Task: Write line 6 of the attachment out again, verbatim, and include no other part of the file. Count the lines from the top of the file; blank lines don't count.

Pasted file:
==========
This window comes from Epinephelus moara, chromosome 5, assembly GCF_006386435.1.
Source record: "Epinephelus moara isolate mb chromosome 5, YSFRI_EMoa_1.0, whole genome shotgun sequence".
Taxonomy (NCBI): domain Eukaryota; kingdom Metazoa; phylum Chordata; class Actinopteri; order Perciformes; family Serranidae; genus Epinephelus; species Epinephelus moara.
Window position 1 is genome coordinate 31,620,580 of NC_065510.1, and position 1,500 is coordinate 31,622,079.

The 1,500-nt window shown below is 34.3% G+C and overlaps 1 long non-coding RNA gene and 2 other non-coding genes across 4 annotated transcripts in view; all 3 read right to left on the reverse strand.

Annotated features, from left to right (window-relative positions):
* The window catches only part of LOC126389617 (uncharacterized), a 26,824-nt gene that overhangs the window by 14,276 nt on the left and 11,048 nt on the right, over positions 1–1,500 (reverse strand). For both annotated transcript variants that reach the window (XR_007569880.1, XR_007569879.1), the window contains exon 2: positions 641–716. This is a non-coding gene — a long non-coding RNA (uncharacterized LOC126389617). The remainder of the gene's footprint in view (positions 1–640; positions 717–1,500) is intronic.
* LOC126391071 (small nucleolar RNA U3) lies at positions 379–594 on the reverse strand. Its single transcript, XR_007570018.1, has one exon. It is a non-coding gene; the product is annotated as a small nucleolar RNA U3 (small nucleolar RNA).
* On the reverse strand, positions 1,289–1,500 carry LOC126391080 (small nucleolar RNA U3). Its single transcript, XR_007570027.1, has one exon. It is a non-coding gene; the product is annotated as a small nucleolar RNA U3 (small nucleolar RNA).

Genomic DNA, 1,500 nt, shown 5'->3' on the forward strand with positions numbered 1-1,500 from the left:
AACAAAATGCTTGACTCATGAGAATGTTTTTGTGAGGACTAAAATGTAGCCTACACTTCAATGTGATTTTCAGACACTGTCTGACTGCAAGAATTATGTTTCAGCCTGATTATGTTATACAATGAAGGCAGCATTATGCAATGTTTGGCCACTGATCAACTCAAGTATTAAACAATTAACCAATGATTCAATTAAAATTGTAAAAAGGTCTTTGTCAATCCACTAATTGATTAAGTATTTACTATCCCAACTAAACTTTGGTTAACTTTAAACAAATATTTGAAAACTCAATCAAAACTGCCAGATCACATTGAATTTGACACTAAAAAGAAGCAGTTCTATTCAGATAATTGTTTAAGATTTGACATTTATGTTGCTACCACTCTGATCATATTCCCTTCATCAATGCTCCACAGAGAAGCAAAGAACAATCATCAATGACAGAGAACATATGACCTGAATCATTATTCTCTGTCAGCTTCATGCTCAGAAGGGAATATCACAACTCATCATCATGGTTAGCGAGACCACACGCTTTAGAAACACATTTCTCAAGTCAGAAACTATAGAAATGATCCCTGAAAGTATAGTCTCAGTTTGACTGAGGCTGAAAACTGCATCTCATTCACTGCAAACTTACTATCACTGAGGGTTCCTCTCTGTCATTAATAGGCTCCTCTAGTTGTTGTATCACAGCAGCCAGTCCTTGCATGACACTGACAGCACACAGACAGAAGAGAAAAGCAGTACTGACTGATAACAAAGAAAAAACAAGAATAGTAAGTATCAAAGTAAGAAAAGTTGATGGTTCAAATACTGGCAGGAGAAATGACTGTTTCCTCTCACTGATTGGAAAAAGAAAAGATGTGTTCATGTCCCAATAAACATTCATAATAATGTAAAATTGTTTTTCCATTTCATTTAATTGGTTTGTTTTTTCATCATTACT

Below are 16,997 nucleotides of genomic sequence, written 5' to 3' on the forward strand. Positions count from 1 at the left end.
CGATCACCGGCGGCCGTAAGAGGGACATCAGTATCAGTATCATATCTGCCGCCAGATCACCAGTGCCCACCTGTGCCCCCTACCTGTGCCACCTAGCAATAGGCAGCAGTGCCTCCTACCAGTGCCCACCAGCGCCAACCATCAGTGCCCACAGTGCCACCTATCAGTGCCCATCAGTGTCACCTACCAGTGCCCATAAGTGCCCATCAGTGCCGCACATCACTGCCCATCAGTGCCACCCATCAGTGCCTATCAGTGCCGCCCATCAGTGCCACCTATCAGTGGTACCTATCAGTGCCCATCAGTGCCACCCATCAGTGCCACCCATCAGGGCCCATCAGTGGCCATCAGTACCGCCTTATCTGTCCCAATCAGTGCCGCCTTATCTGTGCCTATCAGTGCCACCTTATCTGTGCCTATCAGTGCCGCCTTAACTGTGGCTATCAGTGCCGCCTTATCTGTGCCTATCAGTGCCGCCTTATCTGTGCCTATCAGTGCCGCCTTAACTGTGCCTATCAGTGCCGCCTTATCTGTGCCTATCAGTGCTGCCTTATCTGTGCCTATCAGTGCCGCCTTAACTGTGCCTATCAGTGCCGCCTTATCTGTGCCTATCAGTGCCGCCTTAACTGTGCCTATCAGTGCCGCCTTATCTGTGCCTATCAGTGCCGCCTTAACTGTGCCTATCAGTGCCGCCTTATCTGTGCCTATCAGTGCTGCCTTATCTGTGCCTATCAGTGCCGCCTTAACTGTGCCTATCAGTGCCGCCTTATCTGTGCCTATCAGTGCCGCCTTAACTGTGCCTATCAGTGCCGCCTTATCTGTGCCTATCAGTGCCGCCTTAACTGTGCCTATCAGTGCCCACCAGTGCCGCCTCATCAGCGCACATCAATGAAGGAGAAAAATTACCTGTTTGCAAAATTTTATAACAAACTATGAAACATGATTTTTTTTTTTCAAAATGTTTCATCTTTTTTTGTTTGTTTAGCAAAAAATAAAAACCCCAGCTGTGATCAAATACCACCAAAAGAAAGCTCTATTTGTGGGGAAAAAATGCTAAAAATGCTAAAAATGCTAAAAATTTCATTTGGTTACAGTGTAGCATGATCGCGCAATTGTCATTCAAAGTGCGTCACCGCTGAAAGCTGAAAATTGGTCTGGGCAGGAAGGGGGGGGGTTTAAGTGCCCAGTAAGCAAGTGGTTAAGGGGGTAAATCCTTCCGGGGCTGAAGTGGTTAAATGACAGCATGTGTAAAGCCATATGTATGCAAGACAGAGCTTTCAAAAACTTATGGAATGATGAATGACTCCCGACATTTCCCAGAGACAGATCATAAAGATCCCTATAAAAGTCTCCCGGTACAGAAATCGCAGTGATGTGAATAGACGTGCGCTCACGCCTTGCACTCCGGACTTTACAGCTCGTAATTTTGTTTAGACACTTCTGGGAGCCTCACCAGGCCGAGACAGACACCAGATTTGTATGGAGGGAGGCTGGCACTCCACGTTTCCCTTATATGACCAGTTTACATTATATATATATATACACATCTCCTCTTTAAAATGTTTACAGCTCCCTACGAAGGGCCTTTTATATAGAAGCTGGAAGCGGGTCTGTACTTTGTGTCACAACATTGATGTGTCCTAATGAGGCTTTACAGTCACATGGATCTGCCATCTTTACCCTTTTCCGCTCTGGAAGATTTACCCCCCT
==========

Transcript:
Annotated features, from left to right (window-relative positions):